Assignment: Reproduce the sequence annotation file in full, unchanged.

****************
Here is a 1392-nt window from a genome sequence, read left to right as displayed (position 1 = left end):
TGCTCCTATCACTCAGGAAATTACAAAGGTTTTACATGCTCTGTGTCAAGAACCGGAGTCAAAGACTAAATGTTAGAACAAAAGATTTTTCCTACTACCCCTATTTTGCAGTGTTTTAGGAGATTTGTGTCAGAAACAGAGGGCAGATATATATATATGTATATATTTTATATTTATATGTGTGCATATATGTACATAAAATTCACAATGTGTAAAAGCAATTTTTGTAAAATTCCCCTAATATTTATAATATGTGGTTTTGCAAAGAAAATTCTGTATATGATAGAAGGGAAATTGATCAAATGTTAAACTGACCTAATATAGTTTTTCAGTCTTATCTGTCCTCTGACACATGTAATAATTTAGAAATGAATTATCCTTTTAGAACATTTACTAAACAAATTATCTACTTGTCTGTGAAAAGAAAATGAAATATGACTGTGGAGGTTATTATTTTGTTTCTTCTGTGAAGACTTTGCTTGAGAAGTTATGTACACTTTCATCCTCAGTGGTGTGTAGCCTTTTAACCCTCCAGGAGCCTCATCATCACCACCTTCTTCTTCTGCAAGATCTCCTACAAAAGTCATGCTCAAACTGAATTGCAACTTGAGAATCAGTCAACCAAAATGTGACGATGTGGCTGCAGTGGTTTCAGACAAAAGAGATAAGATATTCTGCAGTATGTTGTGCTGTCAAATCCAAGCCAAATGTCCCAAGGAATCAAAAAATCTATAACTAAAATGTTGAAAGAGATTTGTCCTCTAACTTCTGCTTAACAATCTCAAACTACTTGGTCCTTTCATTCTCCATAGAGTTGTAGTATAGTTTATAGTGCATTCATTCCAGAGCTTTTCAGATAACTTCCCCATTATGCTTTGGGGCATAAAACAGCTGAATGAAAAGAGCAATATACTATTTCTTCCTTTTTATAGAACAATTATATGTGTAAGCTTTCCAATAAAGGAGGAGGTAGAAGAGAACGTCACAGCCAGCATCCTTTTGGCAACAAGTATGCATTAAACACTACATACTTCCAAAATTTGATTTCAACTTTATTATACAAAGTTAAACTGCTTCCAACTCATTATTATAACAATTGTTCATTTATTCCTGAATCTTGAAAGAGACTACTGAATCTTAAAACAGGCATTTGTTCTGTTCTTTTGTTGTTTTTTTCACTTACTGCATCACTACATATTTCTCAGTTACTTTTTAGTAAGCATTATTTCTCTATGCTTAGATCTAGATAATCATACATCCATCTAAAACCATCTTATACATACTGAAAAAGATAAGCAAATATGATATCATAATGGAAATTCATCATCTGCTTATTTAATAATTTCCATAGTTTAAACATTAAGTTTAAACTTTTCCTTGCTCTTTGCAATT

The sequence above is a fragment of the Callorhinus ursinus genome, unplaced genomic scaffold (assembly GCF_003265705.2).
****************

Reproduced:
Here is a 1392-nt window from a genome sequence, read left to right as displayed (position 1 = left end):
TGCTCCTATCACTCAGGAAATTACAAAGGTTTTACATGCTCTGTGTCAAGAACCGGAGTCAAAGACTAAATGTTAGAACAAAAGATTTTTCCTACTACCCCTATTTTGCAGTGTTTTAGGAGATTTGTGTCAGAAACAGAGGGCAGATATATATATATGTATATATTTTATATTTATATGTGTGCATATATGTACATAAAATTCACAATGTGTAAAAGCAATTTTTGTAAAATTCCCCTAATATTTATAATATGTGGTTTTGCAAAGAAAATTCTGTATATGATAGAAGGGAAATTGATCAAATGTTAAACTGACCTAATATAGTTTTTCAGTCTTATCTGTCCTCTGACACATGTAATAATTTAGAAATGAATTATCCTTTTAGAACATTTACTAAACAAATTATCTACTTGTCTGTGAAAAGAAAATGAAATATGACTGTGGAGGTTATTATTTTGTTTCTTCTGTGAAGACTTTGCTTGAGAAGTTATGTACACTTTCATCCTCAGTGGTGTGTAGCCTTTTAACCCTCCAGGAGCCTCATCATCACCACCTTCTTCTTCTGCAAGATCTCCTACAAAAGTCATGCTCAAACTGAATTGCAACTTGAGAATCAGTCAACCAAAATGTGACGATGTGGCTGCAGTGGTTTCAGACAAAAGAGATAAGATATTCTGCAGTATGTTGTGCTGTCAAATCCAAGCCAAATGTCCCAAGGAATCAAAAAATCTATAACTAAAATGTTGAAAGAGATTTGTCCTCTAACTTCTGCTTAACAATCTCAAACTACTTGGTCCTTTCATTCTCCATAGAGTTGTAGTATAGTTTATAGTGCATTCATTCCAGAGCTTTTCAGATAACTTCCCCATTATGCTTTGGGGCATAAAACAGCTGAATGAAAAGAGCAATATACTATTTCTTCCTTTTTATAGAACAATTATATGTGTAAGCTTTCCAATAAAGGAGGAGGTAGAAGAGAACGTCACAGCCAGCATCCTTTTGGCAACAAGTATGCATTAAACACTACATACTTCCAAAATTTGATTTCAACTTTATTATACAAAGTTAAACTGCTTCCAACTCATTATTATAACAATTGTTCATTTATTCCTGAATCTTGAAAGAGACTACTGAATCTTAAAACAGGCATTTGTTCTGTTCTTTTGTTGTTTTTTTCACTTACTGCATCACTACATATTTCTCAGTTACTTTTTAGTAAGCATTATTTCTCTATGCTTAGATCTAGATAATCATACATCCATCTAAAACCATCTTATACATACTGAAAAAGATAAGCAAATATGATATCATAATGGAAATTCATCATCTGCTTATTTAATAATTTCCATAGTTTAAACATTAAGTTTAAACTTTTCCTTGCTCTTTGCAATT

The sequence above is a fragment of the Callorhinus ursinus genome, unplaced genomic scaffold (assembly GCF_003265705.2).